ERG has a small core faculty but a much larger group (100+) of affiliated faculty. Affiliated faculty are based in other departments on campus or at the Lawrence Berkeley National Laboratory, and share ERG’s commitment to shared learning and interdisciplinary work. They are advisors, mentors, or employers to ERG students, and serve on master’s project, […]
Areas of Interest Climate Change Ecology Energy Governance Water International Climate Change ERG CORE David Anthoff David Anthoff is an environmental economist who studies climate change and environmental policy. He co-develops the integrated assessment model FUND that is used widely in academic research and in policy analysis John Harte John Harte’s research interests span ecological […]
Felipe is a Ph.D. Candidate with ERG. His research seeks to improve the understanding and organization of energy systems, leveraging methods, and concepts developed in fields including operations research, microeconomics, and industrial organization. Felipe’s work puts a particular emphasis on the development and application of data driven techniques to improve the analysis and design of […]
At times the problem of understanding phenomena is one of seeing. That is why Danielle explores new ways of demystifying complexity through visual representation. She seeks new techniques to illustrate often-forgotten, yet fundamental dependencies between human society and the natural world. One such technique is terrestrial laser scanning (also known as LIDAR), which she used to create a 3-D model of her ecological study site in the Sierra Nevada. This along with her seedling research seeks to inform the uncertain future of resource management.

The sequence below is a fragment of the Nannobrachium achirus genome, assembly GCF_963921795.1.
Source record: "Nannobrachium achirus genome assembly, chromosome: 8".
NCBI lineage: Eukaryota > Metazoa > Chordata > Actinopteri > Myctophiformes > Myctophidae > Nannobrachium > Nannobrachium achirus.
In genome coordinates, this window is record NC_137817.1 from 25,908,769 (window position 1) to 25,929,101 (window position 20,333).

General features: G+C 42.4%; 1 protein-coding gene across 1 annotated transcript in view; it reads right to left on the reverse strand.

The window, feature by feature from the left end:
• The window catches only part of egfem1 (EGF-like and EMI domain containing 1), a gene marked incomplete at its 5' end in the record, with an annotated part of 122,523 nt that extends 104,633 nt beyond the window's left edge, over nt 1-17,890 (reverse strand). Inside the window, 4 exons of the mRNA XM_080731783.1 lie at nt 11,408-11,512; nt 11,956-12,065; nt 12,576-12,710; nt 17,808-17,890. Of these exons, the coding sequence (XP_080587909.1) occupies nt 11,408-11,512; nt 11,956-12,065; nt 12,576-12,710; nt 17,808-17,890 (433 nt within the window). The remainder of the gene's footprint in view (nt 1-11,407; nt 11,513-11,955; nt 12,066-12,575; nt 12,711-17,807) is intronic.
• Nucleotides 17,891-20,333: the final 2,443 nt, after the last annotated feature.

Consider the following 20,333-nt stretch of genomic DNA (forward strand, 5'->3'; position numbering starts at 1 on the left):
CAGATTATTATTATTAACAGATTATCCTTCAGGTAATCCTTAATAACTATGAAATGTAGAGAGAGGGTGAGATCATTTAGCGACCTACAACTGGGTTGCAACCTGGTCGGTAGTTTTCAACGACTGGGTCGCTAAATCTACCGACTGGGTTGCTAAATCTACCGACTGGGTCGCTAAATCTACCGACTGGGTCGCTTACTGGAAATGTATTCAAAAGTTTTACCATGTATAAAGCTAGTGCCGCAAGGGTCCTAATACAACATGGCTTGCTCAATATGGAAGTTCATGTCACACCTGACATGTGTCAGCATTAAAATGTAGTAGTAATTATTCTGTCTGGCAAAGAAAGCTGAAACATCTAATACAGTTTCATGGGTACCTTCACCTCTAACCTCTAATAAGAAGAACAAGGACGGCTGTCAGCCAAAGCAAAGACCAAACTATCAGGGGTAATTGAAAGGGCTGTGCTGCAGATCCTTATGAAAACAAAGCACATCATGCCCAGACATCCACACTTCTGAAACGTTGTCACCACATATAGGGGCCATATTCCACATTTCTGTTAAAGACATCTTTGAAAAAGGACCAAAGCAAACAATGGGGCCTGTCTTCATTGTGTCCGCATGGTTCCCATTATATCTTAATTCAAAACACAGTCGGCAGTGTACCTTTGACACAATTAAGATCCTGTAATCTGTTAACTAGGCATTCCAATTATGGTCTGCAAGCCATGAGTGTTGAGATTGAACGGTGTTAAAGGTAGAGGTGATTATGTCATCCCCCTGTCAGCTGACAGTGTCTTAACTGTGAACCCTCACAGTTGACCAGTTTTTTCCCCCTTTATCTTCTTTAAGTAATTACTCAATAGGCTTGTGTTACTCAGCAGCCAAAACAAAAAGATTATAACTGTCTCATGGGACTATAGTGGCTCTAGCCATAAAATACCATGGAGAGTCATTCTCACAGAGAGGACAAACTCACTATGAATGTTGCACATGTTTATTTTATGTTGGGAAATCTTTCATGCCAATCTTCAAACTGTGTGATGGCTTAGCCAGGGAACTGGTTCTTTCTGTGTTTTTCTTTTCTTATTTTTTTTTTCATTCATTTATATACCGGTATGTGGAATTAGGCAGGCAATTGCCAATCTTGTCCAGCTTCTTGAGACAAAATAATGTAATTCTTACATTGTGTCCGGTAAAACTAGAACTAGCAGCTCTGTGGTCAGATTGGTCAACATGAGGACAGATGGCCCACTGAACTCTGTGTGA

Katie’s interests are in community forestry, natural resource conflict management, cultural dimensions of ecosystem management and place studies. She graduated with a BA in Anthropology from Davidson College (2010) and focused undergraduate research on sense of place in Southern Appalachian coal communities. Katie previously worked as a field educator for the Teton Science Schools in […]
Chris Jones (ERG PhD) and Prof. Dan Kammen point out that U.S. households are responsible for about 20% of annual worldwide greenhouse gas emissions, which are driving climate change.